Re: Stem tightening, was Re: [CR]The Zen of 7 mm Hex Key stems

(Example: Framebuilding:Brazing Technique)

From: "Galen" <>
To: "Fred Rafael Rednor" <>, <>
References: <>
Subject: Re: Stem tightening, was Re: [CR]The Zen of 7 mm Hex Key stems
Date: Wed, 4 Jan 2006 06:00:34 -0600


Unlike some metric sizes, in which there is an SAE size that is "close enough" there is nothing really close to 7 mm in the SAE box. 1/4 inch is about 6.3 mm, and using a tempered 1/4 inch allen key is likely to damage the faces on the bolts. A 5/16 is too large to fit. I'm not aware of a 9/32 inch allen, but they may have been used for specialty applications. Other than the guys with all the older British bikes, who need Whitworth sized wrenches, if you own a European or Japanese bike, get a decent set of metric tools. Your fasteners will last longer and look better!

Galen Poole
Jackson, MS

----- Original Message -----
From: Fred Rafael Rednor
Sent: Tuesday, January 03, 2006 11:23 PM
Subject: Re: Stem tightening, was Re: [CR]The Zen of 7 mm Hex Key stems

> > Does the 7mm correlate to an SAE size?
> Actually... no!
> Amazingly, there isn't really _that_ great a size difference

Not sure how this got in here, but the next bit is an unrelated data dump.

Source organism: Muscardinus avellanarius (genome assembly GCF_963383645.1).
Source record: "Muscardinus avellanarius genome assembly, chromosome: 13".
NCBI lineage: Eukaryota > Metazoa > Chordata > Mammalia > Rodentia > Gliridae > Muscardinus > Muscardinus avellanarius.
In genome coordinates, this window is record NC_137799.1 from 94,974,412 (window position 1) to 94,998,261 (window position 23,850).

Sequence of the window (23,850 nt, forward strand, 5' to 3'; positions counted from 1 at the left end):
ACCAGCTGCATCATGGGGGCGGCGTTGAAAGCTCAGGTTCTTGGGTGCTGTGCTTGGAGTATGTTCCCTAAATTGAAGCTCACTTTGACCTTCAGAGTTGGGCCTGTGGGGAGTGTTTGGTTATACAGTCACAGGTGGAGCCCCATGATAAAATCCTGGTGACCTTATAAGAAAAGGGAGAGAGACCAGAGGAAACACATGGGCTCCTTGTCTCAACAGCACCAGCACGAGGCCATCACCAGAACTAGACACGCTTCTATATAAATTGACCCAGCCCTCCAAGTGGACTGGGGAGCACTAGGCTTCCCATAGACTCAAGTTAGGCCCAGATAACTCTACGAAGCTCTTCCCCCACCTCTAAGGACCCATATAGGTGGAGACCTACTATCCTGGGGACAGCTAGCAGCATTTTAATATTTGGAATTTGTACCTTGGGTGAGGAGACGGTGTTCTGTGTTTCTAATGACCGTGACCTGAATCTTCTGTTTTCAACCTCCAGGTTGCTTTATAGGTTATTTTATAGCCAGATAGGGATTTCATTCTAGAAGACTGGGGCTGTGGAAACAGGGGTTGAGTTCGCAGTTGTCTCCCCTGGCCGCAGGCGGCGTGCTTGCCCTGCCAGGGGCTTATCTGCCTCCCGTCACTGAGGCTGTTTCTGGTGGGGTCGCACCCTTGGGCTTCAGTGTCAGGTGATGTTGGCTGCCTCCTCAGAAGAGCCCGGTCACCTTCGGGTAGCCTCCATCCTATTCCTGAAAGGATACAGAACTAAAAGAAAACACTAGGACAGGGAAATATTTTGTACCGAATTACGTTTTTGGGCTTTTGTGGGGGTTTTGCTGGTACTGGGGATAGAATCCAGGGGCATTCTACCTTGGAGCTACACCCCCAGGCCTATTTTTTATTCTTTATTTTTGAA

> between 1/4 inch and 7mm, yet we see this diversity. This
> should amuse you:
> I just went down to the dungeon and examined a bunch of old
> stems (but new enough to use hex keys for the binder bolt) and
> here are some examples of what I found:
> My oldest Cinelli stem - 7mm
> TTT Gran Prix - 7mm
> TTT Record - 7mm
> Pivo - 7mm for both quill and handlebar binder
> Balleri, "sample #1" - 7mm for quill and 5mm (!)
> for the handlebar binder
> Balleri, "sample #2" - 6mm
> Everything else, be they French, Italian or Japanese, uses 6mm.
> That includes stems from CTA, Cinelli, TTT, Nitto, SR and a
> few unmarked pieces.
> So what does this prove? I don't know... but it might
> answer Peter Kohler's question regarding why MAFAC did not
> include a 7mm key in their little tool kit. That is, even the
> bicycle manufacturers might not have known what size key was
> appropriate on any particular day of the week. But isn't that
> one of the things what makes these bikes so interesting?
> Cheers,
> Fred Rednor - Arlington, Virginia (USA)
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